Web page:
Cytographia occupies an interesting space in the current long-form generative art meta - it places itself in juxtaposition to many other contemporary projects that adhere to a general trend of static canvases that display artful graphics. Cytographia doesn't go down this route, brings animated and interactive elements into the mix, while still leaning into a skeuomorphic aesthetic to emulate the faded look of old science books. In that manner, Cytographia accomplishes something that not many other projects do, threading a fine line between the arguably controversial skeuomorphic aesthetics and the capabilities of the modern digital medium that it is created in, to create little digital organisms that feel very alive.

Levin also lets us in on his fascination with blob shapes, and how they essentially are a product of the medium. When processing made it possible to create shapes by means of placing and connecting individual vertices, it greatly extended the capabilities of artists to create completely new shapes and forms that were only achievable with difficulty before. Which leads us to blobs - if you're long enough into creative coding, it's very likely that you'll have attempted the creation of these kinds of shapes at some point - and they're very special and expressive little creatures, since there isn't a single correct way of generating them with code:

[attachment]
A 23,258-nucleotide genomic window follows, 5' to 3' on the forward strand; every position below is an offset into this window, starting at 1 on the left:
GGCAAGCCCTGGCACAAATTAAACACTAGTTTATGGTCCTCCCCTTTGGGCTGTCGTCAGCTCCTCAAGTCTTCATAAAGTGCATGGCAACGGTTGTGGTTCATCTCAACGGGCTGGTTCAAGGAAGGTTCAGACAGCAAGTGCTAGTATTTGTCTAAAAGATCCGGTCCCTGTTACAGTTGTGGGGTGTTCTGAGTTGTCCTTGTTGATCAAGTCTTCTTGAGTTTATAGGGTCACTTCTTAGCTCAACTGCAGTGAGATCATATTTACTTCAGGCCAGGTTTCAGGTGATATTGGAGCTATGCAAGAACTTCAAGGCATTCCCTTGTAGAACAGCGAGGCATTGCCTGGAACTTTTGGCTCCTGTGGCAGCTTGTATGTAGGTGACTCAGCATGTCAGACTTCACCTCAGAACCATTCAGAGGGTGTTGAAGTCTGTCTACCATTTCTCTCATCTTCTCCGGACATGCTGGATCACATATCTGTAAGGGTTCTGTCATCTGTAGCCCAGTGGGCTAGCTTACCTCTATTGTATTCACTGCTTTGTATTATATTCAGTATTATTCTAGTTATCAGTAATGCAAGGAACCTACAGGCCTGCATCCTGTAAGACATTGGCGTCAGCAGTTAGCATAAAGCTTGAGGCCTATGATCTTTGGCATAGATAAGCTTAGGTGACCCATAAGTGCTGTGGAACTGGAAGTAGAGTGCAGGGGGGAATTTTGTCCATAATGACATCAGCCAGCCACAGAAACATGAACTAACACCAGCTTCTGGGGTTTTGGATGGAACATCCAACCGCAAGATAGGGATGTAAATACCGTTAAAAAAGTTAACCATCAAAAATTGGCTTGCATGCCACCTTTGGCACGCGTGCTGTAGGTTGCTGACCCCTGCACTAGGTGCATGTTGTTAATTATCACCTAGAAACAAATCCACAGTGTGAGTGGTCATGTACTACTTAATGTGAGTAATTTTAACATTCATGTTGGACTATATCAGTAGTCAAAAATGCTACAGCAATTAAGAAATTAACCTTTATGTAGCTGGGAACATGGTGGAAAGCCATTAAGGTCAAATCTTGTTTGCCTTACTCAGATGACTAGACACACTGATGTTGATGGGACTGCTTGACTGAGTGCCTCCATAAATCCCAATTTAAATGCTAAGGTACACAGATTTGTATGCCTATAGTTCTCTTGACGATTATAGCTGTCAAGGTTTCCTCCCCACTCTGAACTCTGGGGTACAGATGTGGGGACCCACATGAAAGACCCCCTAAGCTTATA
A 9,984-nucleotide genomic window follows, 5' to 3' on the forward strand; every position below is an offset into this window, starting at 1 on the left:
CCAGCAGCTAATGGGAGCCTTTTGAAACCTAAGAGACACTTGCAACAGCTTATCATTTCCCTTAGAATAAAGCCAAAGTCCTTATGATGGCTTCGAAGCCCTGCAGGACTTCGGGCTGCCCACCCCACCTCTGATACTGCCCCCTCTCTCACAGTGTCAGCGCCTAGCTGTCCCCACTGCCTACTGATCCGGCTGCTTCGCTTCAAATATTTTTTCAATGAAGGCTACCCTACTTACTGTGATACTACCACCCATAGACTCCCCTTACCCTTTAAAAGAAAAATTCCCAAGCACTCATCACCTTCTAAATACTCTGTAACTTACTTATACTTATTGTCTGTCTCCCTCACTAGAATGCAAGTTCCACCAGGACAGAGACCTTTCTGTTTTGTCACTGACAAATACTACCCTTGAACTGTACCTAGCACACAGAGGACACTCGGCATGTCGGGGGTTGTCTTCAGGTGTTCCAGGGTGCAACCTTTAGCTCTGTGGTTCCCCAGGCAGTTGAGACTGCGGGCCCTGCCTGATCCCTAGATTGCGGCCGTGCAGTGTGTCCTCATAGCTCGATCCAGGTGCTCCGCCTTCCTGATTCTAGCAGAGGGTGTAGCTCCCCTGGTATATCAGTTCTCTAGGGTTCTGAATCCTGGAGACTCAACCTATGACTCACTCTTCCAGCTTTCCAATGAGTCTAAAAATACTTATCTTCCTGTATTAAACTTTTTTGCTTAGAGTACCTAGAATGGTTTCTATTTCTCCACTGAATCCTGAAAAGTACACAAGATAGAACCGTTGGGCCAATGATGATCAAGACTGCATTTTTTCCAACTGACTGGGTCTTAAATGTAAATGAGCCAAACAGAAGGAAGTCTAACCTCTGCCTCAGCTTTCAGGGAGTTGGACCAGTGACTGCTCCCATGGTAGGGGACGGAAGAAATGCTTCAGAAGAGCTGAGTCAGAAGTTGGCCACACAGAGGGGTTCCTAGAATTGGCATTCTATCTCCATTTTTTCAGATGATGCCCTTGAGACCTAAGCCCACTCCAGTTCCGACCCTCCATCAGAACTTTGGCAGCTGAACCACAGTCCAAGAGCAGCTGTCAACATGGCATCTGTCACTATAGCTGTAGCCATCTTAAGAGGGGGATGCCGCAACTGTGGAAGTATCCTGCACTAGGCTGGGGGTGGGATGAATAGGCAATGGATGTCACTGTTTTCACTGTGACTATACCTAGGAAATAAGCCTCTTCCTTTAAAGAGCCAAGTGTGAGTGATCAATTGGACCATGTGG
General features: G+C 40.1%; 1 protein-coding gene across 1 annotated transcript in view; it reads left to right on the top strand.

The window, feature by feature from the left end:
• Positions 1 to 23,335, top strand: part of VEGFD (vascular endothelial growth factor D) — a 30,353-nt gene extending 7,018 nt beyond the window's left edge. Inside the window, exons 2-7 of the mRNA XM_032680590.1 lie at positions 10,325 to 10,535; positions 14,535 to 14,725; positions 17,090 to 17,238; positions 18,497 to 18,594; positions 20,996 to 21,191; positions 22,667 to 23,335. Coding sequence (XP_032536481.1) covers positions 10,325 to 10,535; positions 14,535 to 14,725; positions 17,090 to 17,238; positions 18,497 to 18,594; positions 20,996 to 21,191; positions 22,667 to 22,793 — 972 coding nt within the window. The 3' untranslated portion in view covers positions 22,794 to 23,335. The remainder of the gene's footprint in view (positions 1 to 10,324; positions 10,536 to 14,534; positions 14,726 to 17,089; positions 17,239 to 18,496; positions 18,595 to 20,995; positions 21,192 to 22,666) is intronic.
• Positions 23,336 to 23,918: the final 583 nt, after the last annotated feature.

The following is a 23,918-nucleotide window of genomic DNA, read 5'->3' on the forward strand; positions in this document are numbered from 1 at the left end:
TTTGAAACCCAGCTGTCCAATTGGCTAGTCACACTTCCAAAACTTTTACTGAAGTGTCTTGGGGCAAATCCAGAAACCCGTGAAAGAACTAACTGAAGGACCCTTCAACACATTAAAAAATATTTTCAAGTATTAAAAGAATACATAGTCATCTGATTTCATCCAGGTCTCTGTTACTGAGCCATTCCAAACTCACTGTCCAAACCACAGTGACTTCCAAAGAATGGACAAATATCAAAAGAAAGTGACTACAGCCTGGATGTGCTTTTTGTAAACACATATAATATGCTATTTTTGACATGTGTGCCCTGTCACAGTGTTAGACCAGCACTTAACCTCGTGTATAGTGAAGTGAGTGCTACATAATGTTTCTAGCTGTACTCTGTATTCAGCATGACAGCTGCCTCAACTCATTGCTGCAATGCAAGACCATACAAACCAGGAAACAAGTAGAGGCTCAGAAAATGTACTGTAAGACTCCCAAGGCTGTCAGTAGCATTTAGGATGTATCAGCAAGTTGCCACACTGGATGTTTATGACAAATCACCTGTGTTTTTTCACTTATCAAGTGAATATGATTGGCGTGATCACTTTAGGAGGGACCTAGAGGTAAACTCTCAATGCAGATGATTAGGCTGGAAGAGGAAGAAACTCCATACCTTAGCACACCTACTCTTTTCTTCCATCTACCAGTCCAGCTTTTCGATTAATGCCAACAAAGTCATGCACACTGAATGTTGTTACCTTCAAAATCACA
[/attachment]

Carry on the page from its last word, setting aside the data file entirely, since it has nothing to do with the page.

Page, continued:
Everyone is going to make blobs that are really uniquely theirs, that are going to be, however you're going to make it, because there's no right answer; there's no correct way to do it. There's no single algorithm to make a blob. I could list six different ways of doing it. That’s what drew me to these quirky forms.